Looks like a Grant Township in Pennsylvania won’t be able to put the kibosh on oil and gas operations anytime soon.
According to a report from Pittsburgh Business Journal, the case stems from a dispute that started last August between Warren-based Pennsylvania General Energy Co. and the Indiana Township. PGE had filed for federal and state permits for an injection well and was trumped by Grant’s community Bill of Rights ordinance, which outlawed oil and gas waste disposal within city limits.
PGE sued, arguing that the law violated federal and state laws—an accusation with which U.S. District Court Judge Susan Paradise Baxter agreed.
“Althought Defendant wishes it were not so, the development of oil and gas (which necessarily includes the management of waste materials generated at a well site) is a legitimate business activity and land use within Pennsylvania,” she wrote in an opinion filed Wednesday.
PGE’s lead attorney Kevin Garber said the company is “very pleased” with Judge Baxter’s decision.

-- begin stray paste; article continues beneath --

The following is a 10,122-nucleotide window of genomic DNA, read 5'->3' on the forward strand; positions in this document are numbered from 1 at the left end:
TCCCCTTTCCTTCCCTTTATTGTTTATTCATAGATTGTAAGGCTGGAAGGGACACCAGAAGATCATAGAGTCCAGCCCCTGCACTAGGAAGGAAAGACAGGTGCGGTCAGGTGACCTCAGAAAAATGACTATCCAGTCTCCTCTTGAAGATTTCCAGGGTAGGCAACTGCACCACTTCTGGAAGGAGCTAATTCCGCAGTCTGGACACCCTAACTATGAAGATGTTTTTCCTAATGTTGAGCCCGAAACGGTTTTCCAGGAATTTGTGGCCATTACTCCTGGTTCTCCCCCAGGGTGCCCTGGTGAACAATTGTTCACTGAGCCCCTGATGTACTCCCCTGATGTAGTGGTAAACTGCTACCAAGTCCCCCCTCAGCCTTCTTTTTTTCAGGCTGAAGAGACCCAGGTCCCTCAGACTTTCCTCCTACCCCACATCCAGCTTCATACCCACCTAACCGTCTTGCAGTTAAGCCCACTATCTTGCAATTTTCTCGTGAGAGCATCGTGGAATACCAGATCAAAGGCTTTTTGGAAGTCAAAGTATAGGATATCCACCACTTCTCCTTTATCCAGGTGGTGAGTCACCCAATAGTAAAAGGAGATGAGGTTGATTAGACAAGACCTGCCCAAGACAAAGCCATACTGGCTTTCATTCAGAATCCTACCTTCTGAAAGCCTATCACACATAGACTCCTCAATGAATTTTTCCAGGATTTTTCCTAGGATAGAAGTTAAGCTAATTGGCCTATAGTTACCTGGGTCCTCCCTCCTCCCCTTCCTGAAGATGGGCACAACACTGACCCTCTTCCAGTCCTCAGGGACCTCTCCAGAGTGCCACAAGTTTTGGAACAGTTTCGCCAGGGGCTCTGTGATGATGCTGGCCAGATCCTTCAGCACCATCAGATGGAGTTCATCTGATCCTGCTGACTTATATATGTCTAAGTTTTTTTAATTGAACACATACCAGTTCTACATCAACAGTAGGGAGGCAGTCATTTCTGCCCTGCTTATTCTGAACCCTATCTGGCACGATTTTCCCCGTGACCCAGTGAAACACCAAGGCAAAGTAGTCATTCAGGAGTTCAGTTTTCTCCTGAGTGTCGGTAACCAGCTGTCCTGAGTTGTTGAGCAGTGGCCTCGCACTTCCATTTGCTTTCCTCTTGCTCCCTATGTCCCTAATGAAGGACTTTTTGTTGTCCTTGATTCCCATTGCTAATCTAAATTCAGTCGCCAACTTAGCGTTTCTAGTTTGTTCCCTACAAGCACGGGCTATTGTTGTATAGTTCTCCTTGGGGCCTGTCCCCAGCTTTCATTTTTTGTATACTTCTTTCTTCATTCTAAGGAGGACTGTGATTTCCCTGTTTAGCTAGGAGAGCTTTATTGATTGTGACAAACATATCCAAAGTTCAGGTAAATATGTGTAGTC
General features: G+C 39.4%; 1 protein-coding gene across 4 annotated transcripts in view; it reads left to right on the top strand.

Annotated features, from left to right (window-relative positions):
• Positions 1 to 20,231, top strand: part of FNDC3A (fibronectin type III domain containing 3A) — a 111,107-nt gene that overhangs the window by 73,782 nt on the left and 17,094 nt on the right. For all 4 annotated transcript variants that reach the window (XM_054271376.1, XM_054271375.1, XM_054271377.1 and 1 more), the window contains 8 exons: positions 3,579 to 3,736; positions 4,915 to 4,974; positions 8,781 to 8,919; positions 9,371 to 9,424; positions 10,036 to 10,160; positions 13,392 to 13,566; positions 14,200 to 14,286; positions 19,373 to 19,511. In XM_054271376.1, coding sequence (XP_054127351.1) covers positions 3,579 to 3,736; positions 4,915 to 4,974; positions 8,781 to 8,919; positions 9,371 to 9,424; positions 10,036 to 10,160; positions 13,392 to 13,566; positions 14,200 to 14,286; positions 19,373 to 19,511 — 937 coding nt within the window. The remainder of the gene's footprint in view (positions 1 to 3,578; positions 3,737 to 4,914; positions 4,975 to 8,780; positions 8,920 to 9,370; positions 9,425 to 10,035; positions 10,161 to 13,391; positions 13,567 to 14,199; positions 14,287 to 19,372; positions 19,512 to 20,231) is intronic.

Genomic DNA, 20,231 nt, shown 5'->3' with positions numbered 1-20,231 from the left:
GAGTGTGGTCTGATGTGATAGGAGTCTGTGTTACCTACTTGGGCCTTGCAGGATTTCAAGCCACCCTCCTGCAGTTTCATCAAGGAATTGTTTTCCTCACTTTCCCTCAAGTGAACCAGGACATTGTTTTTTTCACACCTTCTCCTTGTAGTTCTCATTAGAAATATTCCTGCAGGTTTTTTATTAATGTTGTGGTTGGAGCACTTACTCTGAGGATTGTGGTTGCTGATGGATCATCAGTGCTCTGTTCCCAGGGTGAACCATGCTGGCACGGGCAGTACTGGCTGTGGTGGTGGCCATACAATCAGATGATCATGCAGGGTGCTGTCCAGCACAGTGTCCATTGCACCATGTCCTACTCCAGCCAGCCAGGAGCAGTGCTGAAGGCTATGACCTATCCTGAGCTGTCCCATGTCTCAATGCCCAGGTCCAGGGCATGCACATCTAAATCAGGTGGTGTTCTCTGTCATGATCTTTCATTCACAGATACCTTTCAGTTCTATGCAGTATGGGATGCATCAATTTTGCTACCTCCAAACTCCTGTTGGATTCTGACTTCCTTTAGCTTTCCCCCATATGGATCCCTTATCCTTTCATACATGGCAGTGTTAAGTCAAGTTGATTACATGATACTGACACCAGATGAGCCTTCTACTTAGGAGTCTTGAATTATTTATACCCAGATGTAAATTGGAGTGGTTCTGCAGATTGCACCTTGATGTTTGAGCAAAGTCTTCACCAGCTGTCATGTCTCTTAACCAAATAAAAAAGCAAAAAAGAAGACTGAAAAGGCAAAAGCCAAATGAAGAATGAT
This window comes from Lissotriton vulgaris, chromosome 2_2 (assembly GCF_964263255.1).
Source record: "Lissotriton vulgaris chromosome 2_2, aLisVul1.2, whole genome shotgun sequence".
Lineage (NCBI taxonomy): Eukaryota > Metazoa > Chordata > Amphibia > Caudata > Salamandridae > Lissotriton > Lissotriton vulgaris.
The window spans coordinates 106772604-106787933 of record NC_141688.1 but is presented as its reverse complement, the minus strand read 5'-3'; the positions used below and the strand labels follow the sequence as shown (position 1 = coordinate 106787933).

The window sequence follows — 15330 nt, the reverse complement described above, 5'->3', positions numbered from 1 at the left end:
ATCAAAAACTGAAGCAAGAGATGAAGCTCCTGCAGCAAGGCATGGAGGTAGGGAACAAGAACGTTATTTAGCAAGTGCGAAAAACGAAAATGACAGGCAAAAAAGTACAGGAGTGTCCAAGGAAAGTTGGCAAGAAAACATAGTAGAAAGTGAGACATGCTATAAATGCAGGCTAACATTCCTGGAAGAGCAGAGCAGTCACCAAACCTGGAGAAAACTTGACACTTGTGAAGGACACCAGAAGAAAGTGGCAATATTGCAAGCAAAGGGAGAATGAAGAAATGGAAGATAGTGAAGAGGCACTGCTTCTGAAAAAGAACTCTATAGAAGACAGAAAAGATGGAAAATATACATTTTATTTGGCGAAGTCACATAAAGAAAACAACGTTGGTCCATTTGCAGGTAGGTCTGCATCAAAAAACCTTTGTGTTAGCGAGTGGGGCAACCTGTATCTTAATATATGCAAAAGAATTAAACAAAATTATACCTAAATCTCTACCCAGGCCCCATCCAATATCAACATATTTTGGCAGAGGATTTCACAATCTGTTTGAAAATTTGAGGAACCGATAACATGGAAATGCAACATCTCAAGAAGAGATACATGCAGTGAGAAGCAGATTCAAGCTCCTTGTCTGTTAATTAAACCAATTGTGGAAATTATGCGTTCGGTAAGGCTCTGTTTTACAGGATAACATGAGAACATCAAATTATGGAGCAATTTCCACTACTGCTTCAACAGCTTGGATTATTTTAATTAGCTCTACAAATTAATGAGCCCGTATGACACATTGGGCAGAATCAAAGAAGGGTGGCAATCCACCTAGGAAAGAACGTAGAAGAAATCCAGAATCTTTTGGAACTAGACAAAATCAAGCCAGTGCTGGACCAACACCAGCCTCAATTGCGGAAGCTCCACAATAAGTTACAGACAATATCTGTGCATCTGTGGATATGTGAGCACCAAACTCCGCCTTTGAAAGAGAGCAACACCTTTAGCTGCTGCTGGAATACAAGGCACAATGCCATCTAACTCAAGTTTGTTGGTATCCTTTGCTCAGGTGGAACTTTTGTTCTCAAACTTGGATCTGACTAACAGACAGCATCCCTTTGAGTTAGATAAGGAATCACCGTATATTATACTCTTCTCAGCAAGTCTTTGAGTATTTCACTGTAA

“…It was certainly helpful to the industry—which now know that townships have to draw their authority based on state law provisions.”
Opposition to the injection well, however, are unlikley to end with the case. A statement from Community Environmental Legal Defense Fund said communities like Grant Township are cooperating with one another to fight for their right to impose regulations on drilling.
“Yesterday’s ruling, however unjust, will help to reveal how the current system works, and may serve as a catalyst for the larger statewide change that is needed to protect our communities from corporate harms.”